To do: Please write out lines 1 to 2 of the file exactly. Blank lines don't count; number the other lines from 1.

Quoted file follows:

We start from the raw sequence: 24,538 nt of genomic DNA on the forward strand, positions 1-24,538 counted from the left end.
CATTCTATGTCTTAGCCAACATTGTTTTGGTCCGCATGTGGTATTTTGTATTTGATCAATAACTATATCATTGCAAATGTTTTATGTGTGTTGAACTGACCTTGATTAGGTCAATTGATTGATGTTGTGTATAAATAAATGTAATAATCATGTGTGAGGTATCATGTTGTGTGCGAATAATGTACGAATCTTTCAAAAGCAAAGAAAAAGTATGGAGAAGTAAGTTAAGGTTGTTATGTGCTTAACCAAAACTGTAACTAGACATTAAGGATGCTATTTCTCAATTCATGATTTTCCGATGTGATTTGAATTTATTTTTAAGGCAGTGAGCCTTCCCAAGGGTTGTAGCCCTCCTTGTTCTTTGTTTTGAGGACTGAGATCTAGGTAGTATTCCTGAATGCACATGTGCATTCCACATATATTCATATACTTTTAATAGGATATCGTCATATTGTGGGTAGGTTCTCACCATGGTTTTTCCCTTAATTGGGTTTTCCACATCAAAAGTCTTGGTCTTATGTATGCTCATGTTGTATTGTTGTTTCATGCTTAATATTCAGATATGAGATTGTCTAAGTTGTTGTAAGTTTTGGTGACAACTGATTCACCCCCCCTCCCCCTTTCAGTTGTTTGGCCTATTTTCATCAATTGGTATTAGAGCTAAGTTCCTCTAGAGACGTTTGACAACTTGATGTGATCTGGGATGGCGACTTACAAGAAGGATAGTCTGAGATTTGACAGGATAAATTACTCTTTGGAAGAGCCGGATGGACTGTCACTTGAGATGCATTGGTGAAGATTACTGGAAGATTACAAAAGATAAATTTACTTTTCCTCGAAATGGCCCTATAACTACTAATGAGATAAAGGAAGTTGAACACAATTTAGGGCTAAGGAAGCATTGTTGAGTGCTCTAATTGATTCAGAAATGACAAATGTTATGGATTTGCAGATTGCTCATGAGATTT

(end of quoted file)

We start from the raw sequence: 24,538 nt of genomic DNA on the forward strand, positions 1-24,538 counted from the left end.
CATTCTATGTCTTAGCCAACATTGTTTTGGTCCGCATGTGGTATTTTGTATTTGATCAATAACTATATCATTGCAAATGTTTTATGTGTGTTGAACTGACCTTGATTAGGTCAATTGATTGATGTTGTGTATAAATAAATGTAATAATCATGTGTGAGGTATCATGTTGTGTGCGAATAATGTACGAATCTTTCAAAAGCAAAGAAAAAGTATGGAGAAGTAAGTTAAGGTTGTTATGTGCTTAACCAAAACTGTAACTAGACATTAAGGATGCTATTTCTCAATTCATGATTTTCCGATGTGATTTGAATTTATTTTTAAGGCAGTGAGCCTTCCCAAGGGTTGTAGCCCTCCTTGTTCTTTGTTTTGAGGACTGAGATCTAGGTAGTATTCCTGAATGCACATGTGCATTCCACATATATTCATATACTTTTAATAGGATATCGTCATATTGTGGGTAGGTTCTCACCATGGTTTTTCCCTTAATTGGGTTTTCCACATCAAAAGTCTTGGTCTTATGTATGCTCATGTTGTATTGTTGTTTCATGCTTAATATTCAGATATGAGATTGTCTAAGTTGTTGTAAGTTTTGGTGACAACTGATTCACCCCCCCTCCCCCTTTCAGTTGTTTGGCCTATTTTCATCAATTGGTATTAGAGCTAAGTTCCTCTAGAGACGTTTGACAACTTGATGTGATCTGGGATGGCGACTTACAAGAAGGATAGTCTGAGATTTGACAGGATAAATTACTCTTTGGAAGAGCCGGATGGACTGTCACTTGAGATGCATTGGTGAAGATTACTGGAAGATTACAAAAGATAAATTTACTTTTCCTCGAAATGGCCCTATAACTACTAATGAGATAAAGGAAGTTGAACACAATTTAGGGCTAAGGAAGCATTGTTGAGTGCTCTAATTGATTCAGAAATGACAAATGTTATGGATTTGCAGATTGCTCATGAGATTT